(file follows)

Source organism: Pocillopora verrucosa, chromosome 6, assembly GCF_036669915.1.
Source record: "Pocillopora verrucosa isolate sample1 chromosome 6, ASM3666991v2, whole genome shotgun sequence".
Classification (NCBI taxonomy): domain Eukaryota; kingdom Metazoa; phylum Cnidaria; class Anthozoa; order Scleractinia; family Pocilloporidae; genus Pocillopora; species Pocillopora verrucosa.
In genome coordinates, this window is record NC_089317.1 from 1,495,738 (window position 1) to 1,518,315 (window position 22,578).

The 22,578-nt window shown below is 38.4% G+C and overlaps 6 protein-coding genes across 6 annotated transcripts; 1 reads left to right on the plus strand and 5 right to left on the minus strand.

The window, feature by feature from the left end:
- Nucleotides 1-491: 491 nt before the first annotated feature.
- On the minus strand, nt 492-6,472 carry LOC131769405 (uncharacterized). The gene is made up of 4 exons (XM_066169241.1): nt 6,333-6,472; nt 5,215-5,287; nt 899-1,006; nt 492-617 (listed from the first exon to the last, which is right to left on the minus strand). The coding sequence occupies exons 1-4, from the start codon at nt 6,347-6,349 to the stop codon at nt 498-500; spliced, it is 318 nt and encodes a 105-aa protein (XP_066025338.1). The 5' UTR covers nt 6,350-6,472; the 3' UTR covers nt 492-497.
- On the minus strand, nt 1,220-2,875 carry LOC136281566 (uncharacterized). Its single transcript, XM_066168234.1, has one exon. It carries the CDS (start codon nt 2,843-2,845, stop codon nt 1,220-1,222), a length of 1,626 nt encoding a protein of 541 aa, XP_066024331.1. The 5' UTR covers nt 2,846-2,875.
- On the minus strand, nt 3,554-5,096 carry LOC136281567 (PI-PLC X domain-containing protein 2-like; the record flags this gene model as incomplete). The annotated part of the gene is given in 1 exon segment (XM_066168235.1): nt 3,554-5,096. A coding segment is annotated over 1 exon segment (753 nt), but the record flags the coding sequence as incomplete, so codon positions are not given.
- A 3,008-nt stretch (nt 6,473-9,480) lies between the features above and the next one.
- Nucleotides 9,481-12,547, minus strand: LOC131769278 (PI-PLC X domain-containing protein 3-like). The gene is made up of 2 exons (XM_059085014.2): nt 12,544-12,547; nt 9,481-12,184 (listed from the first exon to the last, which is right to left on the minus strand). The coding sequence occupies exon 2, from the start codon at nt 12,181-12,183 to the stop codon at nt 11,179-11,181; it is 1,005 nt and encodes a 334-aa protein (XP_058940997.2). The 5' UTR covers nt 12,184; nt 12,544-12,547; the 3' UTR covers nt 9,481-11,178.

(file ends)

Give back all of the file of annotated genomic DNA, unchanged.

Source organism: Pocillopora verrucosa, chromosome 6, assembly GCF_036669915.1.
Source record: "Pocillopora verrucosa isolate sample1 chromosome 6, ASM3666991v2, whole genome shotgun sequence".
Classification (NCBI taxonomy): domain Eukaryota; kingdom Metazoa; phylum Cnidaria; class Anthozoa; order Scleractinia; family Pocilloporidae; genus Pocillopora; species Pocillopora verrucosa.
In genome coordinates, this window is record NC_089317.1 from 1,495,738 (window position 1) to 1,518,315 (window position 22,578).

The 22,578-nt window shown below is 38.4% G+C and overlaps 6 protein-coding genes across 6 annotated transcripts; 1 reads left to right on the plus strand and 5 right to left on the minus strand.

The window, feature by feature from the left end:
- Nucleotides 1-491: 491 nt before the first annotated feature.
- On the minus strand, nt 492-6,472 carry LOC131769405 (uncharacterized). The gene is made up of 4 exons (XM_066169241.1): nt 6,333-6,472; nt 5,215-5,287; nt 899-1,006; nt 492-617 (listed from the first exon to the last, which is right to left on the minus strand). The coding sequence occupies exons 1-4, from the start codon at nt 6,347-6,349 to the stop codon at nt 498-500; spliced, it is 318 nt and encodes a 105-aa protein (XP_066025338.1). The 5' UTR covers nt 6,350-6,472; the 3' UTR covers nt 492-497.
- On the minus strand, nt 1,220-2,875 carry LOC136281566 (uncharacterized). Its single transcript, XM_066168234.1, has one exon. It carries the CDS (start codon nt 2,843-2,845, stop codon nt 1,220-1,222), a length of 1,626 nt encoding a protein of 541 aa, XP_066024331.1. The 5' UTR covers nt 2,846-2,875.
- On the minus strand, nt 3,554-5,096 carry LOC136281567 (PI-PLC X domain-containing protein 2-like; the record flags this gene model as incomplete). The annotated part of the gene is given in 1 exon segment (XM_066168235.1): nt 3,554-5,096. A coding segment is annotated over 1 exon segment (753 nt), but the record flags the coding sequence as incomplete, so codon positions are not given.
- A 3,008-nt stretch (nt 6,473-9,480) lies between the features above and the next one.
- Nucleotides 9,481-12,547, minus strand: LOC131769278 (PI-PLC X domain-containing protein 3-like). The gene is made up of 2 exons (XM_059085014.2): nt 12,544-12,547; nt 9,481-12,184 (listed from the first exon to the last, which is right to left on the minus strand). The coding sequence occupies exon 2, from the start codon at nt 12,181-12,183 to the stop codon at nt 11,179-11,181; it is 1,005 nt and encodes a 334-aa protein (XP_058940997.2). The 5' UTR covers nt 12,184; nt 12,544-12,547; the 3' UTR covers nt 9,481-11,178.